There's a storybook dollhouse character to the Coombs mansion: white wood is set against yellow gingerbread and clapboard siding on its two-story structure with Victorian flourishes. James Coombs, who owned a sawmill, built the mansion in 1904 as a home for him and his childhood sweetheart, Maria. Mr. Coombs's eye for woodwork is evident in the house's carved oak staircases, which lead to ornate rooms walled in black cypress. In 1978, interior designer Lynn Wilson and her husband restored the historical property, adding hand-carved antiques and original oil paintings. The charming mansion now serves as the centerpiece for the three buildings that comprise Coombs House Inn, which channels an old-fashioned hospitality and flair for romance.
Each of the distinctive guest rooms pays homage to the elegant inn's rich past with burnished hardwood floors, European antiques, and oriental carpets. In the Astoria suite, the room's parlor features an original fireplace, surrounded by an intricately carved claw-foot table and an English-style sofa to accommodate cardboard cutouts of Charles Dickens. On the room's private veranda, wicker furniture faces mossy oak trees. There's a romantic sensibility in the Coombs suite, the original master bedroom of Mr. and Mrs. Coombs: gauzy fabric drapes across an antique wooden four-poster bed, and Queen Anne lounge chairs flank a wide bay window. A massaging jacuzzi tub now adds to the ambiance.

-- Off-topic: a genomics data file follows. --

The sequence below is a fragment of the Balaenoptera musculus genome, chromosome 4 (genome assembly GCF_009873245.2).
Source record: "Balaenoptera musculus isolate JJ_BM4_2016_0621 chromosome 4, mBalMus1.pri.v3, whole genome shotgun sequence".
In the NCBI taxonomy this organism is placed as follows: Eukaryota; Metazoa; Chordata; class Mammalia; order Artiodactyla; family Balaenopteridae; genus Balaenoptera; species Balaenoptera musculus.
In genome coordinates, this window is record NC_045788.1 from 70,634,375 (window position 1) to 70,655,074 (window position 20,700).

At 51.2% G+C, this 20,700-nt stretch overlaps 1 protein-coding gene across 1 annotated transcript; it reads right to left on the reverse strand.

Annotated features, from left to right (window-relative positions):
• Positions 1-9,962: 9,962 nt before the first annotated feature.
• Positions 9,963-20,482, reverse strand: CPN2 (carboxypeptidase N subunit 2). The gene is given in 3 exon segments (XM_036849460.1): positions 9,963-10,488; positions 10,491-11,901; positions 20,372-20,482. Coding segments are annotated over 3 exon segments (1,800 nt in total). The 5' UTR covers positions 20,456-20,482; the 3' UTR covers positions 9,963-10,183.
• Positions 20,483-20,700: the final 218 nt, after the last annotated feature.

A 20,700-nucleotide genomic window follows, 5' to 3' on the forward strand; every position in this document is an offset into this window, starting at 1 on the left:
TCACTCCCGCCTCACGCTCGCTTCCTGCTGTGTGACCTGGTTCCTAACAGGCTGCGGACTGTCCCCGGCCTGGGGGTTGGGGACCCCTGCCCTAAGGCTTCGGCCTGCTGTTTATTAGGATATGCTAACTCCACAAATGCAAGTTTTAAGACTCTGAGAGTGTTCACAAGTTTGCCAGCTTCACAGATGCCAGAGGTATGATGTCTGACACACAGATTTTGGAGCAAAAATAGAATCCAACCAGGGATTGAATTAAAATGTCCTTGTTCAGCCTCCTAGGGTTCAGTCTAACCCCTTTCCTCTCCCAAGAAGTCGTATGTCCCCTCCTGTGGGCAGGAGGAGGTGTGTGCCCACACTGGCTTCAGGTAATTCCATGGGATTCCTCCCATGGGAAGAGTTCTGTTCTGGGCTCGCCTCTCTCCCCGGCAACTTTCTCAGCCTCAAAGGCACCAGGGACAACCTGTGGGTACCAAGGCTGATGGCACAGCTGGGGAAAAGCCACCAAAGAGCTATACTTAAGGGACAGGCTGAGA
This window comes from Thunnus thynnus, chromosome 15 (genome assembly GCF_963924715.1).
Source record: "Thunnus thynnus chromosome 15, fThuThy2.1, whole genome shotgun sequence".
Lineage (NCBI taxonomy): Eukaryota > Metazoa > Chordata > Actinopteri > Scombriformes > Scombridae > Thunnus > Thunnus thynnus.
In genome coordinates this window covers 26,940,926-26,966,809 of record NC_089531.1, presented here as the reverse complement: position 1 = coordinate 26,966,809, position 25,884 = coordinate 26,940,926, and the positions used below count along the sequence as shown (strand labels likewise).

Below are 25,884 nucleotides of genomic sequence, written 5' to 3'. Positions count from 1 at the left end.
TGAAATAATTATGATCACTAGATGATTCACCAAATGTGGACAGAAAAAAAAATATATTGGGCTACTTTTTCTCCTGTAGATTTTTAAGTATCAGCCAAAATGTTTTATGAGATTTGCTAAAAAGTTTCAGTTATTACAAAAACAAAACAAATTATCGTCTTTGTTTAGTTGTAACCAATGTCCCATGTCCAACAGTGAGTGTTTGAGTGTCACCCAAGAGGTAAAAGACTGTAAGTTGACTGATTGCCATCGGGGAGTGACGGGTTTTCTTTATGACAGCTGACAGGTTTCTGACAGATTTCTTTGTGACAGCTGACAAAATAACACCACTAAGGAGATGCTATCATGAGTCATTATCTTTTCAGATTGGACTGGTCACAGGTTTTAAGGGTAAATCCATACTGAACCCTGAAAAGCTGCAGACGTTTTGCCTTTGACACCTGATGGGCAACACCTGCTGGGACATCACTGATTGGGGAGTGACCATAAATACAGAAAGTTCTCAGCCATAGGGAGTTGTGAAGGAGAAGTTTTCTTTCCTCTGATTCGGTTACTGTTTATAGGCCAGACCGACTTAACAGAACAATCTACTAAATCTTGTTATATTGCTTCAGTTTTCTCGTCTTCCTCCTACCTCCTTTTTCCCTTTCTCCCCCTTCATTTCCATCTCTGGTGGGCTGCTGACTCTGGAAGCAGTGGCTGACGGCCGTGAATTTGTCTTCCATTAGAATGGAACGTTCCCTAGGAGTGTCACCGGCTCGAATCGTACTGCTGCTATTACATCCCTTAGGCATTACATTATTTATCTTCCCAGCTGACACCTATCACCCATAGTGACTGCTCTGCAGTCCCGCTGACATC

Come morning, fresh fruit and muffins await atop an antique English-oak breakfront in the Edwardian dining room. The hotel also lends out bicycles, an exhilarating way to explore the antebellum architecture of Apalachicola. Vacationers can venture to nearby beaches for a romantic spot to share a picnic basket filled with homemade chocolate-chip cookies, sandwiches, and a bottle of wine.
On the southernmost part of Florida's panhandle, Apalachicola draws visitors with white-sand beaches that seem a world away from the bustle of Florida's tourist attractions. Situated along Apalachicola Bay, the quiet fishing village is home to several waterfront cafes that serve fresh local seafood and oysters. Further along the waterfront, historical buildings that were once home to net factories, sponge warehouses, and speakeasies operated by dolphins now play host to charming antiques shops and boutiques. The bay and nearby Apalachicola River are a haven for water recreation and fishing throughout the year.
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